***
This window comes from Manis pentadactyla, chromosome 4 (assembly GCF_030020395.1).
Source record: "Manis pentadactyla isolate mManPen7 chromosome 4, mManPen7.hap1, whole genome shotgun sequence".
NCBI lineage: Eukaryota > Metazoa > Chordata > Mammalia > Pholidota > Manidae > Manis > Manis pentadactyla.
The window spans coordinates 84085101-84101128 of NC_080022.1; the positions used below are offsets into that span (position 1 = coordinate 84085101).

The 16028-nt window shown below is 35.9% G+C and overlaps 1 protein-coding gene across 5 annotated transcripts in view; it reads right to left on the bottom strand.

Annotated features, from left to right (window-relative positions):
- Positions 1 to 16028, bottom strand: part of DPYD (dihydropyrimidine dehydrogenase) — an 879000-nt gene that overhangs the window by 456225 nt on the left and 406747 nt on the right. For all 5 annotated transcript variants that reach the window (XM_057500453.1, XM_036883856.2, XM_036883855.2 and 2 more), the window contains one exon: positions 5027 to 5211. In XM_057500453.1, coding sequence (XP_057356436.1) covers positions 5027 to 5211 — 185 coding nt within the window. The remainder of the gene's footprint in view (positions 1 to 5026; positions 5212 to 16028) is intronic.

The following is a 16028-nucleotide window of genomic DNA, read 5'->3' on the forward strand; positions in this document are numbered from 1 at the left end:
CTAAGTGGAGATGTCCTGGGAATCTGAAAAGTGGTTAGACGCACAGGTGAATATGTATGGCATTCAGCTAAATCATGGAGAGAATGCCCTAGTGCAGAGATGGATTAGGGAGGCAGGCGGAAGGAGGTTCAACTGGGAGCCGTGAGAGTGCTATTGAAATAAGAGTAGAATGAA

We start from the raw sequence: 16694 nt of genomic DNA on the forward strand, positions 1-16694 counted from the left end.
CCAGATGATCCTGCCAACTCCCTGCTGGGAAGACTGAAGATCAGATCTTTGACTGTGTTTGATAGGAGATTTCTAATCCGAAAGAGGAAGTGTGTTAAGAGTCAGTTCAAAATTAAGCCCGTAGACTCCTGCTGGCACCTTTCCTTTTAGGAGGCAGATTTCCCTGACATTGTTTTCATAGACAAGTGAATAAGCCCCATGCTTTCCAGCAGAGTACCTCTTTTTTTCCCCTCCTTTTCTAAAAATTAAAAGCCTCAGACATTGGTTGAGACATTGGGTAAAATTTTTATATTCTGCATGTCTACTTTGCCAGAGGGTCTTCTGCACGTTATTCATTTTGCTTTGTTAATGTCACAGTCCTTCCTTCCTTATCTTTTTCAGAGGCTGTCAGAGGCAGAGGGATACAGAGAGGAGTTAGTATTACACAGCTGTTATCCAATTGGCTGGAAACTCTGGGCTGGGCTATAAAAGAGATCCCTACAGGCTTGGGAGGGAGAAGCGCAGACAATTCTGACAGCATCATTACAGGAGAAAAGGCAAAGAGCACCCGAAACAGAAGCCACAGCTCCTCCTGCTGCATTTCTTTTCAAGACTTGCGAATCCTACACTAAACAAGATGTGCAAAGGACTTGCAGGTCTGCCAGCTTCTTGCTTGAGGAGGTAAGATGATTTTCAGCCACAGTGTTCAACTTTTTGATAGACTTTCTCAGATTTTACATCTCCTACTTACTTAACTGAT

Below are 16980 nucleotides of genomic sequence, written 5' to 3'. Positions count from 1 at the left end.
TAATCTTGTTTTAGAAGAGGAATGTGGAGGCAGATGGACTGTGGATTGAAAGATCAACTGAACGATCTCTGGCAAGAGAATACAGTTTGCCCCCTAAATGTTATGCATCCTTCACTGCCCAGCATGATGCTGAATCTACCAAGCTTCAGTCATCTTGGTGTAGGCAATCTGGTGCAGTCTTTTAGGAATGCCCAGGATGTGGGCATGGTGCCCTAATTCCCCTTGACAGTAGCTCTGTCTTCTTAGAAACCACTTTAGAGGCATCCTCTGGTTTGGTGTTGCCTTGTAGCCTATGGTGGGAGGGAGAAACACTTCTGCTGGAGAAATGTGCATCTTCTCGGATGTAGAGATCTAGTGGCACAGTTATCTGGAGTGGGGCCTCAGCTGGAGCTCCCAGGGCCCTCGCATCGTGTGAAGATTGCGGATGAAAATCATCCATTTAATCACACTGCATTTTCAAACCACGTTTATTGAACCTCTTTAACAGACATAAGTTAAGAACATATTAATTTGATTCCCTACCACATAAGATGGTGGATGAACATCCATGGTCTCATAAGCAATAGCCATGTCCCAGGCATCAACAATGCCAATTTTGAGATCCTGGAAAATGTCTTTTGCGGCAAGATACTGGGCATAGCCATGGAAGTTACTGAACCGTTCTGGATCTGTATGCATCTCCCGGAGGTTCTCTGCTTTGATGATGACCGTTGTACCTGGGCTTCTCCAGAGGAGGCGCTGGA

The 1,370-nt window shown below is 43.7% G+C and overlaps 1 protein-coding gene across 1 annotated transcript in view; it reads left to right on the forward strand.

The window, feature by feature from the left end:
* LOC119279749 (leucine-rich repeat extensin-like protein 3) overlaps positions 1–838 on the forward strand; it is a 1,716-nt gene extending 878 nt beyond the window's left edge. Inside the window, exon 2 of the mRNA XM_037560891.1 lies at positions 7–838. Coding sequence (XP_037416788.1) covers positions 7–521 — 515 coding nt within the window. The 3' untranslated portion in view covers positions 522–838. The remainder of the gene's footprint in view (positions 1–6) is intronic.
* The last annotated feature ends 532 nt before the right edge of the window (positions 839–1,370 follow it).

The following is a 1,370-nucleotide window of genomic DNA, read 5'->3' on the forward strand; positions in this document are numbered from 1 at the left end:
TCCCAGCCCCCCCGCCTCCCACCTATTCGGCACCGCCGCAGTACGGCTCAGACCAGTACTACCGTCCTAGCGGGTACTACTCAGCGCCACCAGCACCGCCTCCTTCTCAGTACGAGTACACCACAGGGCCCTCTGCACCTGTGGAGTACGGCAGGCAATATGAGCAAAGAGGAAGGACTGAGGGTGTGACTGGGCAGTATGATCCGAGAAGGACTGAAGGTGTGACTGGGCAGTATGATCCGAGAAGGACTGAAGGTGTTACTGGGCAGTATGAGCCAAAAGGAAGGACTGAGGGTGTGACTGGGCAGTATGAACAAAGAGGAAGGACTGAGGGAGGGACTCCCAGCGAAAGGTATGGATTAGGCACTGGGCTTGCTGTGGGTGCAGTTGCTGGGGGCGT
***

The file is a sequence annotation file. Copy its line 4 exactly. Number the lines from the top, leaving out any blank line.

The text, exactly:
The window spans coordinates 84085101-84101128 of NC_080022.1; the positions used below are offsets into that span (position 1 = coordinate 84085101).